New insights in blood vessel formation
How vascular tubes build, maintain and adapt continuously perfused lumens to meet local metabolic needs remains poorly understood. Recent studies showed that blood flow itself plays a critical role in the remodelling of vascular networks and suggested it is also required for the lumenization of new vascular connections. However, it is still unknown how haemodynamic forces contribute to the formation of new vascular lumens during blood vessel morphogenesis. An international team of researchers under the direction of Holger Gerhardt (VIB/KU Leuven/Cancer Research UK/MDC/BIH Berlin) found that blood flow drives lumen expansion during sprouting angiogenesis in vivo by inducing spherical deformations of the apical membrane of endothelial cells, in a process that they have termed inverse blebbing.
Holger Gerhardt (VIB/KU Leuven/Cancer Research UK/ MDC/BIH Berlin): “This work combined with previous studies highlights the importance of balanced endothelial cell contractility in allowing the expansion and maintenance of endothelial lumens during blood vessel development.”
These results challenge the previous idea that sprouting cells expand lumens independently of blood flow during angiogenesis in vivo through the generation and fusion of intracellular vacuoles. The researchers showed that haemodynamic forces dynamically shape the apical membrane of single or groups of endothelial cells during angiogenesis in vivo to form and expand new lumenized vascular tubes. “We find that this process relies on a tight balance between the forces applied on the membrane and the local contractile responses from the endothelial cells, as impairing this balance either way leads to lumen defects,” Holger Gerhardt says.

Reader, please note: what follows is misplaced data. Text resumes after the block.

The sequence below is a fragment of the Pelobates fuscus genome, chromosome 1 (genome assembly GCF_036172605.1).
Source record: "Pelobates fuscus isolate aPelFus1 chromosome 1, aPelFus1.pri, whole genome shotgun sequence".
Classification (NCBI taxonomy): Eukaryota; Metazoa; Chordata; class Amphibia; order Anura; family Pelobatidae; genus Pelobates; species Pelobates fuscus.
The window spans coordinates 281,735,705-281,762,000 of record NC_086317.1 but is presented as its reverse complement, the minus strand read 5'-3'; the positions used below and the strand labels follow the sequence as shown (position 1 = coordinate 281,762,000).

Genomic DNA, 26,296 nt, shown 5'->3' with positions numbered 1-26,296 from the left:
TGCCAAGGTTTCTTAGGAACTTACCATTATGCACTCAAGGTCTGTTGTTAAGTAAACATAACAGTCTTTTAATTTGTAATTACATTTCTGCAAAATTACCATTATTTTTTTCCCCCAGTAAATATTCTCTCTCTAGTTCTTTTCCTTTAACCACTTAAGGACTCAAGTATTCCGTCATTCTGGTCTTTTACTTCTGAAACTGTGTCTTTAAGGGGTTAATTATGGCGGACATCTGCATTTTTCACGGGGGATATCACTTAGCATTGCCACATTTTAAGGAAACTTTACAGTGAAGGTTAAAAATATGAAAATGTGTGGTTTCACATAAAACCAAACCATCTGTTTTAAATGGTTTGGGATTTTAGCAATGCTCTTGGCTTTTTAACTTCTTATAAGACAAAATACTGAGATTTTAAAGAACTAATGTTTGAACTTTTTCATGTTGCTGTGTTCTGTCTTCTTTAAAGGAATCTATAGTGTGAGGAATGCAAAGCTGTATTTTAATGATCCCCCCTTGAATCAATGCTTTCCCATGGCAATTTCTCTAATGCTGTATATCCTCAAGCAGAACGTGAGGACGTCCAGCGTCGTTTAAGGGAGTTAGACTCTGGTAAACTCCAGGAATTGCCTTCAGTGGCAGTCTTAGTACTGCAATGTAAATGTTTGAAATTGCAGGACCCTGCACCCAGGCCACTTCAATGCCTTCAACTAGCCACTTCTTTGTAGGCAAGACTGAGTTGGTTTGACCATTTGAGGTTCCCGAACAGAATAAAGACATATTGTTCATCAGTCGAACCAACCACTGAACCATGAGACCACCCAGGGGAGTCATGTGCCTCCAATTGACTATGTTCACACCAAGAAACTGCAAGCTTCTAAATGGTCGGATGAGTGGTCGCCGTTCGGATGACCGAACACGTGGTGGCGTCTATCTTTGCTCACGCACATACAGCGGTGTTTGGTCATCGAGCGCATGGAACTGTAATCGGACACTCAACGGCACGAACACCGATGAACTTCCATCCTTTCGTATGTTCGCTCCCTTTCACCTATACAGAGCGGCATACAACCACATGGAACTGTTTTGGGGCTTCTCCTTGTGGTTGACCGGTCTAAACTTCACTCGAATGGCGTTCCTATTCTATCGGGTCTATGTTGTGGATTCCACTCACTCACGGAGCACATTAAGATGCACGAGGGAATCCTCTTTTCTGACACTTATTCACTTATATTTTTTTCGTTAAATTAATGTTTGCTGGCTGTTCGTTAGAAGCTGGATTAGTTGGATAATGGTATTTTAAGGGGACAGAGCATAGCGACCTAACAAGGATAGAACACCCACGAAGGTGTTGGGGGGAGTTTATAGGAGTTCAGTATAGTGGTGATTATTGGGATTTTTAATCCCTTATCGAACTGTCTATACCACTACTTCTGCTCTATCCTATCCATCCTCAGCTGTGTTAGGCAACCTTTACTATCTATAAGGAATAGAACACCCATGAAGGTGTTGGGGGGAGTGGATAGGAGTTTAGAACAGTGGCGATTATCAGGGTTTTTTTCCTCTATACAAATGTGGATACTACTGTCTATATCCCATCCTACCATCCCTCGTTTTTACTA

This finding of inverse blebbing suggests that the process of blebbing, best studied in cell migration and cytokinesis, does not require a specific polarity, but is likely to be generally applicable to situations in which external versus internal pressure differences challenge the stability and elasticity of the actin cortex. It more generally raises the question of the role of apical membrane contractility in the adaptation to varying haemodynamic environments, both during blood vessel morphogenesis, as connections form or remodel, and in pathological settings.
Holger Gerhardt: “Understanding whether and how this plasticity of the apical membrane and its underlying cortex is challenged in pathological conditions, where vessels exhibit altered perfusion and lack organized structure, has the potential to provide deeper insight into mechanisms of vascular adaptation and maladaptation. We will definitely further investigate this.”
Alongside the publication of the Holger Gerhardt lab a highlight article from Erez Raz (University of Münster, Institute of Cell Biology) was published. In this article he concludes: ‘Overall, this work underscores the significance of dynamic in vivo analysis for the understanding of fundamental processes in cell and developmental biology. Employing improved imaging techniques and the newly-developed powerful genetic tools in the zebrafish model are likely to provide an even deeper understanding of the mechanisms controlling vascular system development, as well as those important for the formation and shaping of other organs, tissues and structures.’
The above post is reprinted from materials provided by VIB – Flanders Interuniversity Institute for Biotechnology. Note: Materials may be edited for content and length.